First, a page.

Two Central Texas teens get accepted to West Point a year after - KXXV Central Texas News Now

Two Central Texas teens get accepted to West Point a year after getting rejected

Only about 1,100 young men and women get into West Point every year. (Source: KXXV) Only about 1,100 young men and women get into West Point every year. (Source: KXXV)
TEMPLE, TX (KXXV) -

Two Central Texas teenagers who went through high school together are now beginning their career in the military together.

Hope Moseley and Josh Schirner both got accepted to West Point.

"I was just praying for God to tell me something - like this is what you need to do, and then senior year rolled around, and I was like this is exactly what I needed to do," Hope said.

Only about 1,100 young men and women get into West Point every year.

"I felt like I knew what I wanted to do," Josh said. "I made up my mind during middle school."

Josh's mother Wilma Larsen said this is something Josh has been working on for a long time.

"In the 8th grade, they did a time capsule so all the kids that were in that grade wrote a letter to themselves and put in some pictures and paraphernalia and things like that," Larsen said. "And then during their senior year just before graduation, all the kids came back and got them and read them - and Josh's letter from 8th grade said you better be going to West Point." 

And Hope's mother Jamie Moseley said that while Hope always wanted to serve her country, she wasn't always sure how she would do it.

"She has always wanted to serve her country. She didn't know how, but she loves to serve, so you could see that heart in her even at a young age - wanting to look and see the politics involved and what was going on without soldiers and praying for them," Jamie said.

And while Hope Moseley and Josh Schirner have the same destination, they traveled two different journeys.

"Her name Hope Joy. Her middle name is Joy, and in 1999, I think, is where Joy began for us just because she was always happy... ready to go and ready to do anything," Hope's dad, Stephen said.

And Hope's attachment to her father only strengthened when she became an athlete in High school.

"My dad is a coach here at CTCS, and I did all the sports possible," Hope said.

Hope was also an A+ student and took as many advanced classes as she could.

"What really sparked my attention to West Point was my family," Hope said. "My mom went to a funeral for her great grandpa and met a lot of West Point alumni, and then I started researching about West Point and thought 'this would be really awesome', but it kind of felt like a dream that was out of reach." 

Josh's journey to West Point was a little different. 

"He's an athletic kid - he has enjoyed playing sports. Growing up, he played soccer and baseball," Josh's dad, Chris Schirner said. 

In addition to having a drive to be the best in school and the best on his team, Josh also had the drive to serve in the United States military.

Both of Josh's grandfathers served in the military, and both of his parents served in the military. Josh's dad said that since he grew up in a military family, it was naturally going to rub off.

And while his parents said they never wanted to force Josh or his twin sister into the military lifestyle, Josh said they didn't need to because they inspired him instead.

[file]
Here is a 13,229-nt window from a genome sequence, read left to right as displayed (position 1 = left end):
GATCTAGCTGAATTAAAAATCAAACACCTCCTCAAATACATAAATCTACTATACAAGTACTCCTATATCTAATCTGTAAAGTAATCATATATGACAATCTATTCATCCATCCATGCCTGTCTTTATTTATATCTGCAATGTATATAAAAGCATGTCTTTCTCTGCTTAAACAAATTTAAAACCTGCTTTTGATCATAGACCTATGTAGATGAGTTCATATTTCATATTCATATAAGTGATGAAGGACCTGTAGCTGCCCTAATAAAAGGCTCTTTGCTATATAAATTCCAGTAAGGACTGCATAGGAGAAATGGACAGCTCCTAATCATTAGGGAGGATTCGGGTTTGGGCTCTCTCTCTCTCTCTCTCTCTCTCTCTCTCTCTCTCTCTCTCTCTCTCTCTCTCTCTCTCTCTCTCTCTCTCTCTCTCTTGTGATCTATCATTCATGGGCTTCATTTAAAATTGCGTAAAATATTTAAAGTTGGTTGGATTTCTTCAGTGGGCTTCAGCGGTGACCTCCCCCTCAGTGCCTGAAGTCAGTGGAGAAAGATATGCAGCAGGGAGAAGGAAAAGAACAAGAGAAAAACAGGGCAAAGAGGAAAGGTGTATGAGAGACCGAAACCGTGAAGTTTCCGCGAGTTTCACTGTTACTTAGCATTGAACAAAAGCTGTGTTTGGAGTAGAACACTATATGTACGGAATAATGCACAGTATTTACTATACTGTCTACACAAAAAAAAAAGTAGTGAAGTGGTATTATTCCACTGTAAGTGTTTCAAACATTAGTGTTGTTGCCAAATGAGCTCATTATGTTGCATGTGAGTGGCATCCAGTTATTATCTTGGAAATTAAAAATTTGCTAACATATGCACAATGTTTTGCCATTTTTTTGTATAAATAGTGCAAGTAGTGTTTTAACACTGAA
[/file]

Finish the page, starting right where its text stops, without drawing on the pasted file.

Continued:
"My parents were both members of the United States military for over 20 years...and that military history in my family really inspired me," Josh said.

And while both Hope and Josh were inspired by their families to strive for West Point, that inspiration wasn't enough the first time around.

"He applied last year, and he didn't get in. He chose to go back and try again and work harder and improve his record," Larsen said.

Josh said once he got the news he didn't get in, he knew they made a mistake. He was going to prove he deserved a spot the second time around.

"I was prepared to put forward the extra effort to make my file more competitive," Josh said.

Both Josh and Hope spent a year at Greystone Preparatory School to prepare them for West Point.

"They truly prepared me for something that I didn't know how to prepare myself for,and I could not have done it without them," Hope said.

The two have gone to the same high school, received the same rejection letter from their dream school, went to the same prep school to better themselves and now they both are trying to get into West Point all over again.

Fortunately, this time it was better news for the two teenagers.

"It was awesome to be able to share that moment of 'we came from the same school, we're at the same school and we are going to the same school," Hope said.

"It's one in a million. I feel like we have both tried so hard for this and it's a story you won't necessarily hear again. Getting that appointment letter is one of the best feelings that you could ever imagine," Josh said.

And while both Josh and Hope's parents said they couldn't be more proud of what the two have accomplished, they also said the two will be missed.

"You are so loved, we are so proud. You are so loved," Jamie said.

"We believe that God has a plan for him and that is going to play out and we are going to do our best not to worry and just trust," Larsen said.

Josh and Hope graduated from Greystone Preparatory School in mid-May. The two will leave for the academy in late June.

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